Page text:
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The Canadian Economy Chugs Full Steam Ahead

Momentum expected to continue only if US economy stays strong

FOR Jim Fleck and other Canadian manufacturers, 1994 was a boom year, and 1995 looks like more of the same, though some economists warn of storm clouds on the horizon.

Powered by exports, Canada's economy is starting the year with a real annual growth rate of about 4.5 percent, leading the Group of Seven major industrialized countries.

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That's dandy for Mr. Fleck, chairman of Fleck Manufacturing. His Toronto-based company has two Ontario factories with 500 workers cranking out harnesses (customized bundles of wires and connectors) for the big automakers. It also employs about 2,000 Mexicans in three maquiladora border factories that make wiring harnesses for cars and appliances.

``As long as the US economy keeps on pumping, we'll do fine,'' he says. ``We're a 40-year-old company, and we went to Mexico 10 years ago. So we've adapted to free trade, and now we're growing a lot because of it.''

Exports have been the big story. In 1994, total Canadian exports rose 12.6 percent, up from a 10 percent rise in 1993 and a 7 percent rise in '92. Without exports, Canada's economic growth would have been flat. Much depends on continued United States demand for Canadian-made cars, lumber, and other manufactured goods.

Whether the US economy will continue churning is not clear. Some Canadian economists believe that as the Federal Reserve raises interest rates, the US economy will slow or stall in the second half of the year. That slowdown, combined with political uncertainty caused by a vote on Quebec independence expected in June, could throw a monkey wrench into Canada's economy.

``Canada's economy is rolling along at a good clip,'' says Robert Fairholm, chief Canadian economist in the Toronto office of DRI/McGraw-Hill, a consulting firm. ``There will be strong growth through the spring. Unfortunately, at that time, the US economy will begin to slow and rising uncertainty over Quebec will cause turmoil in the financial markets.''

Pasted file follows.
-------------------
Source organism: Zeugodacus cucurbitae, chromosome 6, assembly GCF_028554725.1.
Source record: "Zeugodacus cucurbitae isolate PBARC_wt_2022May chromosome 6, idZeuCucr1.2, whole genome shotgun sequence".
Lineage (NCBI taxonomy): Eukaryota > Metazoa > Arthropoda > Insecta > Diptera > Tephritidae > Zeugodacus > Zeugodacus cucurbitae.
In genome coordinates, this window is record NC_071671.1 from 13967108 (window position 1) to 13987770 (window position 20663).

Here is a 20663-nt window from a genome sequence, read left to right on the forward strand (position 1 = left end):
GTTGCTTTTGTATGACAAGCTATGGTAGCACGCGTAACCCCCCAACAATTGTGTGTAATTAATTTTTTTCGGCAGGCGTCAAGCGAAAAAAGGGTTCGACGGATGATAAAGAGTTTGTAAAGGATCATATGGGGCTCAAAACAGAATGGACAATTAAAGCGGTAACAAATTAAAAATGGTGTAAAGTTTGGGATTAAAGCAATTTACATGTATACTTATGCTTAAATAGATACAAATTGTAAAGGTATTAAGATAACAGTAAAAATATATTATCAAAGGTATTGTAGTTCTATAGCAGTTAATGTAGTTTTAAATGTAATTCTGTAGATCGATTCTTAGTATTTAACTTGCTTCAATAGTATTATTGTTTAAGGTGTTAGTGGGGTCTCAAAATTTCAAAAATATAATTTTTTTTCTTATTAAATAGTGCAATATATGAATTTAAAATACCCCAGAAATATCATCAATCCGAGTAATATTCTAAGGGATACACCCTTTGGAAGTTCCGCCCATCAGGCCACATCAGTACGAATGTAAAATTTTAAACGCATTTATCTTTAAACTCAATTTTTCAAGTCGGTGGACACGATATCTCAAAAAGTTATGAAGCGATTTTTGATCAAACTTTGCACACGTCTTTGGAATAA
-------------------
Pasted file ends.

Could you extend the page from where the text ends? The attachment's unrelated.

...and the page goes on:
Canada's economy will cool quickly as short-term interest rates rise fast to appease foreign bondholders, Mr. Fairholm predicts. And he says the Canadian dollar will plunge in value from its current level of about 71 US cents to below 70 cents. In combination with an expected slowdown in the US economy, he predicts growth of Canada's gross domestic product to be under 3 percent in the second half of the year - with the yearly average ending at about 4.3 percent.

``We are reasonably positive about the prospects for 1995,'' says Carlos Leitao, an economist with the Toronto-based Royal Bank of Canada. ``We expect more strength from the consumer side, which has been the weak part of the recovery. Export strength will continue.''

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All that export energy finally translated last year into tangible benefits for out-of-work Canadians frustrated by a previous ``jobless recovery.''

Canada's work force grew by 3 percent last year, adding 362,000 mostly full-time new jobs. That brought the unemployment rate down from nearly 11 percent to 9.6 percent nationally. But from Ontario west to British Columbia, the unemployment rate is actually closer to 8 percent.

``We haven't seen this kind of job growth since 1987,'' Mr. Leitao says. The problem, he says, is that unemployment in Quebec and the Atlantic provinces of Nova Scotia, New Brunswick, Prince Edward Island, and Newfoundland is mired at a rate of 12.5 percent.

Leitao says he agrees with Fairholm that political uncertainty over Quebec, as well as growing concern over the government's deficit and ballooning debt, could torpedo growth if investors lose confidence, the Canadian dollar falls, and interest rates rise rapidly. Much hangs on the perceived toughness of the new government budget presented to Parliament in February.

Despite such uncertainties, it is hard to mute the enthusiasm of John Sereny, chairman of Green Forest Lumber Corporation, Canada's largest lumber wholesaler based in Toronto. Green Forest Lumber's customers include Home Depot Inc., 84 Lumber, and other big US chains.

``We are quite bullish for the year,'' he says. ``Our industry is up and down like a yo-yo. But the low points are getting progressively higher. Our whole industry is geared to the US. Without the US market, we'd be dead.''

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